There are few other pieces of music which move me as much as Mahler's Second Symphony does. I imagine I first heard it at the end of 1983 after Tom Field introduced me to Mahler in preparation for a recital given by Maureen Forrester at our college. But I don't remember really falling in love with the piece until the following year when I was in Europe. I had bought a tape of Bruno Walter's recording with the N.Y. Philharmonic and listened to it hundreds of times throughout 1984-85.
The first time I heard it live was in summer 1986. My Austrian girlfriend was visiting me that summer, while I was living at a friend's apartment near DC and working with my college roommate in his record stores in Northern Virginia. I somehow found out that Maureen Forrester would be singing the alto solo part with the Cincinnati Symphony Orchestra at the Riverbend Music Center on the Ohio River, a good 10 hours from DC. My old VW Rabbit was on its last legs, so if I was going to make it out there, I'd have to find someone as crazy as me to drive us out there.
Janet Kirkly, a fellow DJ from our college radio station WCWM, was up for a road trip, so she drove Johanna and me out there. We broke up the trip on the way out by spending the night in a motel somewhere in PA.
A friend of the family, Charles Bell, played French horn in the orchestra, so I contacted him beforehand and had him order us tickets. We stopped by and visited him and his wife and child before the concert. I'll never forget walking into the practice room in his house, which was lined with records of virtually all the existing recordings of Wagner, Bruckner, Mahler and other heavily brass-laden composers. Quite a beautiful site for a lover of the classical repertoire!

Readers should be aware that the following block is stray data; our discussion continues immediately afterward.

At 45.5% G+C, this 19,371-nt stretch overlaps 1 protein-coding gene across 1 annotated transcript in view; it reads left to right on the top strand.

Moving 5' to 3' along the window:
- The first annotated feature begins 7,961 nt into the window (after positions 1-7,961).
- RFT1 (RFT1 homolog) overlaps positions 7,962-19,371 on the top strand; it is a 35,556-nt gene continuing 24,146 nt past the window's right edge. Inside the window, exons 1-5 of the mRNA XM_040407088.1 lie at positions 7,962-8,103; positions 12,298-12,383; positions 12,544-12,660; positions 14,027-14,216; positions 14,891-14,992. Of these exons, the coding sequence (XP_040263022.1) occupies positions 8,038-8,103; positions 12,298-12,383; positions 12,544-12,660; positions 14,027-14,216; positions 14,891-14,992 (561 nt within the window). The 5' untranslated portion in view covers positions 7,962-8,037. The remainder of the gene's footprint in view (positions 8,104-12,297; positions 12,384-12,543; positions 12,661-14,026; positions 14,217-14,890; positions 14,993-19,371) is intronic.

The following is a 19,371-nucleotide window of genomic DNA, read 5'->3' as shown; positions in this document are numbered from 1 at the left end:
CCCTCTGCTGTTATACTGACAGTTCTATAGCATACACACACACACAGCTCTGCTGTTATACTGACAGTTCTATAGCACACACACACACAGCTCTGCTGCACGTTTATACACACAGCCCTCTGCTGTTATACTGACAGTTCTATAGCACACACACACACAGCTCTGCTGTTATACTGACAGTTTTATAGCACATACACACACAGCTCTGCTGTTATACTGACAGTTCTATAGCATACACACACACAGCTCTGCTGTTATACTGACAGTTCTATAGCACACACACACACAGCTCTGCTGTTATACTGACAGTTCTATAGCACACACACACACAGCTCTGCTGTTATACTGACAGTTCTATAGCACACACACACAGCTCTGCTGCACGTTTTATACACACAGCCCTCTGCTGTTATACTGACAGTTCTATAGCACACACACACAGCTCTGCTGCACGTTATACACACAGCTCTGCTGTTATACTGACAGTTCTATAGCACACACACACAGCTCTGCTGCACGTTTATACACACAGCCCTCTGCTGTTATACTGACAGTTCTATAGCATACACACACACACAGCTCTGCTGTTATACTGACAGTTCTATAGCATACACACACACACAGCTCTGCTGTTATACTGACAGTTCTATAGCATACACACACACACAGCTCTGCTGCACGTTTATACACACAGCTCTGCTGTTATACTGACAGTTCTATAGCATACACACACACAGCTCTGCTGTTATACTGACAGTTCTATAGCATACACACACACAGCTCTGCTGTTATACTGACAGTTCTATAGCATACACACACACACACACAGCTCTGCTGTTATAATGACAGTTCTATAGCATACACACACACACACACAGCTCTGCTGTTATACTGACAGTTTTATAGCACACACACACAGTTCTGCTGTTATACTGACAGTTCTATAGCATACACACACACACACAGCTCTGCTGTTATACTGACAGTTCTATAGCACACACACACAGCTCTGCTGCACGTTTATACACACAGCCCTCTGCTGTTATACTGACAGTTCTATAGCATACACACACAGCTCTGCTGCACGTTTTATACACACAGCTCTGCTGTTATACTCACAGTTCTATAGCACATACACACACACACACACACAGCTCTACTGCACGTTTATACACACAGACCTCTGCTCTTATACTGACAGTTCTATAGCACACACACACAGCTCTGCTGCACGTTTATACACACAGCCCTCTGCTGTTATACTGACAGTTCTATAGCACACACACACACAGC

Well, you drive two days to hear a large-statured, aging Canadian contralto sing a four-minute solo in an outdoor performance of a piece you've never before heard live, and you expect to be disappointed. Janet, who was heavily into punk at the time, quietly left somewhere in the long first movement (longer than Beethoven's entire Fifth Symphony!), realizing that the music wasn't to her taste.
I had fallen hard for Maureen after hearing her give a recital at William and Mary in October 1983, primarily because of the charm and intensity she projected from the stage. That charm, the intense performance (I believe Michael Gielen was conducting), the warm evening, my Austrian girlfriend soaking up my enthusiasm - it all made for an unforgettable First Time. I went up and spoke with Maureen on the stage afterward where Johanna took a picture of us together.
Then we were off. Janet wasn't particularly disappointed. A road trip is a road trip, but she and I both had to be back in DC the next day for work, so we drove through the night. When she and I were too tired to drive, Johanna tried but Janet was so scared she wouldn't get us there safely that she ended up driving the rest of the way herself.